Psoriasis

  • Affects around 3% of the population
  • It is uncommon in certain populations such as oriental people, native American Indians and West Africans
  • Both sexes are equally affected
  • Mild to moderate psoriasis can usually be managed in primary care
  • Psoriasis may worsen (sometimes months after) the introduction of some drugs e.g. Beta-blockers, NSAIDs, ACE inhibitors
  • Remember it is an independent risk factor for cardiovascular disease/cancer/anxiety and depression
  • Adherence to treatment is low and only just over 50% even in clinical trials – try to consider cosmetic acceptability, side effect profiles, formulation and practicalities of application

Referral Criteria:

Suggested referral of psoriasis to secondary care:

  • If diagnosis uncertain
  • If too widespread to make treatment by patient at home practical
  • Failure of topical treatments including calcipotriol / betamethasone diporopionate foam if appropriate (not appropriate for face/flexures)

Assessment

History and Examination

Skin

  • Psoriasis may develop at any age although it most frequently presents in young adults as well as in the sixth and seventh decades
  • It is generally asymptomatic although some patients experience itch

Psoriatic arthropathy

  • Recent studies suggest that the prevalence of psoriatic arthritis in patients with psoriasis may be up to 30%
  • There is a strong link with nail disease
  • All patients with psoriasis should be assessed for psoriatic arthropathy as early intervention can reduce joint damage, refer to related chapter on Psoriatic arthritis for more information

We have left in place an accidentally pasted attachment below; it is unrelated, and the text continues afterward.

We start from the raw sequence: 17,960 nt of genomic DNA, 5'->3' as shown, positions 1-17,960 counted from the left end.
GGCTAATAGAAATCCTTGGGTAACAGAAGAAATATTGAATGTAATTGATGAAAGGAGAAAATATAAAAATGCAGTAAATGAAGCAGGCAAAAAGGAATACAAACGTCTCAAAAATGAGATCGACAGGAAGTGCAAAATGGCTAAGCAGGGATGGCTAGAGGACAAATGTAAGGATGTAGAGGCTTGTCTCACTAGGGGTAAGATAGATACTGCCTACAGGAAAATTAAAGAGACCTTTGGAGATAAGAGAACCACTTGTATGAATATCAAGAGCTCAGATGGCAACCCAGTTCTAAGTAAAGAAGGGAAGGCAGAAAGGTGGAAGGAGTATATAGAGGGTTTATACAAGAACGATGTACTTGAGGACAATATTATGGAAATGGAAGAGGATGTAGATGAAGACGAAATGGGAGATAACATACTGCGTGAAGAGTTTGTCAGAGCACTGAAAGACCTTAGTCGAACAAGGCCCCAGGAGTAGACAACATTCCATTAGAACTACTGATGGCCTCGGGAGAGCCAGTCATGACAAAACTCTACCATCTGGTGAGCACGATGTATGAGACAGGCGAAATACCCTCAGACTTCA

Clinical findings

  • Distribution of plaques
  • Symmetrical
  • Extensor surfaces or can be widespread

Morphology

  • Most cases of chronic plaque psoriasis are described as large plaque psoriasis or small plaque psoriasis
  • Plaques are ruby-red, and well-defined with a silvery surface scale. The plaques can join together to involve very extensive areas of the skin particularly on the trunk and limbs
  • Auspitz sign - when adherent psoriatic scales are scraped or picked off pinpoint bleeding, known as the Auspitz sign, may occur from capillaries which undulate vertically throughout the thickened psoriatic skin
  • Lesions on lower legs may be less typical

Referral

Referral Criteria:

Suggested referral of psoriasis to secondary care:

  • if diagnosis uncertain
  • if too widespread to make treatment by patient at home practical
  • Failure of topical treatments including calcipotriol / betamethasone diporopionate foam if appropriate (not appropriate for face/flexures)

Treatments available in hospital:

  • UVB Phototherapy
  • Photochemotherapy (PUVA)
  • Retinoids e.g. Acitretin
  • Methotrexate and other cytotoxic drugs
  • Ciclosporin and mycophenolate
  • Biologic therapy

Referral instructions

e-Referral Service selection:

  • Specialty: Dermatology
  • Clinic Type: Psoriasis
  • Service: DRSS-Western-Dermatology-Devon CCG-15N

Referral forms

DRSS Referral form

Supporting Information

Evidence

South and West Devon formulary - Skin

Primary Care Dermatology Society website

Pathway Group

This guideline has been signed off by the Western Locality on behalf of NHS Devon

Publication date: 30 January 2017

 

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